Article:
S (Scripture): Romans 16:1 I commend to you our sister Phoebe, a deacon of the church at Cenchreae, 2 so that you may welcome her in the Lord as is fitting for the saints, and help her in whatever she may require from you, for she has been a benefactor of many and of myself as well.
3 Greet Prisca and Aquila, who work with me in Christ Jesus, 4 and who risked their necks for my life, to whom not only I give thanks, but also all the churches of the Gentiles. 5 Greet also the church in their house. Greet my beloved Epaenetus, who was the first convert in Asia for Christ. 6 Greet Mary, who has worked very hard among you. 7 Greet Andronicus and Junia, my relatives[d] who were in prison with me; they are prominent among the apostles, and they were in Christ before I was.
O (Observation): One of the most underrated and unspoken benefits to Paul was the work of women in the Church throughout Paul’s ministry. We hear plenty about the male disciples throughout his writings, but thankfully we hear Paul greeting his fellow female compatriots in the personal greetings.
Phoebe is one; she is a “deacon.” Prisca may actually be more of a “Priscilla.” A Mary is mentioned. And Junia may actually be “Julia.” There are others, but some of these ancient names may be difficult for us to discern a gender.
The point is that in a time when females were not considered strong or helpful, Paul relies on the Spirit to work through males and females alike. Gender is not the main identity marker, rather, identity in Christ is the key.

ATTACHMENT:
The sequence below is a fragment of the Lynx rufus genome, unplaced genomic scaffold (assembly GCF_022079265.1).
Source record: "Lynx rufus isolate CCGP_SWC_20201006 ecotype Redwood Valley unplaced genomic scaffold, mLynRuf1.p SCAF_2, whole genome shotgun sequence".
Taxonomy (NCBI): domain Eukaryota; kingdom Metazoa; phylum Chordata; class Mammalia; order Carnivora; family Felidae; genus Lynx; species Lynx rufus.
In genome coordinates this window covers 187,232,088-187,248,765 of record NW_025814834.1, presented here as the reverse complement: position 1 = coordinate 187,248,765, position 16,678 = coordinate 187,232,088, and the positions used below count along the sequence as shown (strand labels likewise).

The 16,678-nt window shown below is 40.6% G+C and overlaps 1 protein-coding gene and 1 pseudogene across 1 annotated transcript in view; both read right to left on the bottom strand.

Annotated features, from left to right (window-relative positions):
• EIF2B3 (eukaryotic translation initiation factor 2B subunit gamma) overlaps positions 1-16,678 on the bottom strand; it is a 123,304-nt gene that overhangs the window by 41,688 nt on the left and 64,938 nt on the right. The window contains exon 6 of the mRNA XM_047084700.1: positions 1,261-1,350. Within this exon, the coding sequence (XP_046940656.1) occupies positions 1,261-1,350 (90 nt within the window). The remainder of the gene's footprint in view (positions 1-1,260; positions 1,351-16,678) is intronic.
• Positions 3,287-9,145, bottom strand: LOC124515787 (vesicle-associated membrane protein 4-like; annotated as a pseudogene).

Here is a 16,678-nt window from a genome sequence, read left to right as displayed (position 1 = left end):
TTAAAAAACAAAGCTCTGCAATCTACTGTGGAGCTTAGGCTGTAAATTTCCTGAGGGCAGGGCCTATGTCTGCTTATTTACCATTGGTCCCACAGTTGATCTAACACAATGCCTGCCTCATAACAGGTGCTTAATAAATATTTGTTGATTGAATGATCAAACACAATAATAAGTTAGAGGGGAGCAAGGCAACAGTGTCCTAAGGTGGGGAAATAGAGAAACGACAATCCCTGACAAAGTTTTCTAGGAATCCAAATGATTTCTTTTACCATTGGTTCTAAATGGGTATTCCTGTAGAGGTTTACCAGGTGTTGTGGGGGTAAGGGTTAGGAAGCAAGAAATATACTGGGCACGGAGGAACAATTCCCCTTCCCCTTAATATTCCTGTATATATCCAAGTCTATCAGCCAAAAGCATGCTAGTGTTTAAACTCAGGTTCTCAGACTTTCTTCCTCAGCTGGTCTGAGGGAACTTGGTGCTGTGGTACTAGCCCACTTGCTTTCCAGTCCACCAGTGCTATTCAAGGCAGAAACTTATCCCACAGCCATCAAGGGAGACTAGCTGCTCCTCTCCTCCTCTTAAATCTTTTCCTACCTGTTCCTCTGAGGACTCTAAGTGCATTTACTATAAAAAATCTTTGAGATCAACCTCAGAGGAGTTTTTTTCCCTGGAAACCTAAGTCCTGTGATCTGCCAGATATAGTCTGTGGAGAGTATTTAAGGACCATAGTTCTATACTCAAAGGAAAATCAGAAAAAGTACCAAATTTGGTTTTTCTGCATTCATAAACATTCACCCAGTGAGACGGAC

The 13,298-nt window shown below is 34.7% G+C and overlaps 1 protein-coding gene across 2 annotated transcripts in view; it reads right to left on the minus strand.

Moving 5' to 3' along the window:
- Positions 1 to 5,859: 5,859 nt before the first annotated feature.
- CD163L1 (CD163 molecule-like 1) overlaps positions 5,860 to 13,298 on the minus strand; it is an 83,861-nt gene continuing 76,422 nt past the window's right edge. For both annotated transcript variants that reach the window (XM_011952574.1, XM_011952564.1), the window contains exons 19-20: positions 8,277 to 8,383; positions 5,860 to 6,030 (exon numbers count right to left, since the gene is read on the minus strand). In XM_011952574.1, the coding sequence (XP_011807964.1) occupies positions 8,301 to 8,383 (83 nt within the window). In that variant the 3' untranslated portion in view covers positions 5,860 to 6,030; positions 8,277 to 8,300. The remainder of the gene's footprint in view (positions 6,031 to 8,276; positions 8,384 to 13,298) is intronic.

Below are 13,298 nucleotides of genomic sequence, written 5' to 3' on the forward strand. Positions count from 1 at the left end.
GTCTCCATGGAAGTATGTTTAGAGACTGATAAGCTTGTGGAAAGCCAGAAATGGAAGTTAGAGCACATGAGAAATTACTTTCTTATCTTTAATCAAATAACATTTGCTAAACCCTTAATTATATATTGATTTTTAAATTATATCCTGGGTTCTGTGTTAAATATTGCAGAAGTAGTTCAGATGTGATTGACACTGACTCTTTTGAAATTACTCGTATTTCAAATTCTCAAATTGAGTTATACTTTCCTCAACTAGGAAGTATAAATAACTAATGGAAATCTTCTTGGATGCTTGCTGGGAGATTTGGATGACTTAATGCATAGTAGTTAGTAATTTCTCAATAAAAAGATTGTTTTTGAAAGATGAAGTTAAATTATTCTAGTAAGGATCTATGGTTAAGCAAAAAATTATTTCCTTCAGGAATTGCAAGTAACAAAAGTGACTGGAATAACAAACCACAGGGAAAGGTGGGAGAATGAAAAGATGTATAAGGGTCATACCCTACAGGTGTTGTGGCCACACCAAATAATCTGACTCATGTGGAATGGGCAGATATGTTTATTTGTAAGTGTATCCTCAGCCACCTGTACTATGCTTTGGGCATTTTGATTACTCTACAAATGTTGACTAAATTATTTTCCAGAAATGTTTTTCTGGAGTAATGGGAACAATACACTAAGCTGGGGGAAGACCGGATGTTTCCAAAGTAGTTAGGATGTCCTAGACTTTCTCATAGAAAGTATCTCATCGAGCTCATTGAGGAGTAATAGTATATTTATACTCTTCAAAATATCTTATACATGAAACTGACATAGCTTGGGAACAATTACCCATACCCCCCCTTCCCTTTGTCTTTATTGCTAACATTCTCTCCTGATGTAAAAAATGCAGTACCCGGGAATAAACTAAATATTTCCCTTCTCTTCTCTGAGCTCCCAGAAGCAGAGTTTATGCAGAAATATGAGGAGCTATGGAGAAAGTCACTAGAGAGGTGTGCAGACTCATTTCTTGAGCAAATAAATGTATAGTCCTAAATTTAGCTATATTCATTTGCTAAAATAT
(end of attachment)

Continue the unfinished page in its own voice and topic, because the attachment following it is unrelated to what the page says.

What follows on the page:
A (Application): As a pastor in the ELCA, I’m proud to identify with a denomination that considers identity in Christ as the foremost attribute to one’s call. Male, female, transgender, questioning…one in Christ, child of God.
Through whom can God work? Anyone.
The power of the Spirit in one’s call is most significant. That call will need to be discerned throughout one’s life, not because of one’s gender or social status, but because the call to serve God takes many forms.
The official roster of the ELCA now has two major categories: Ministers of Word and Sacrament (“pastors”) and Ministers of Word and Service (“deacons”). Paul and his compatriots would likely fit into one of these two rosters.
Ministers of Word and Sacrament today serve mainly as pastors in congregations, but also as chaplains, professors, and in other specialized ministries. Ministers of Word and Service also serve in congregations as musicians and faith formation leaders; they may serve as lawyers, advocates, community organizers and in so many other roles.
The call is the central aspect.
How and where is God giving you grace to serve the Kingdom?
P (Prayer): Lord, help us to heed your call. Amen.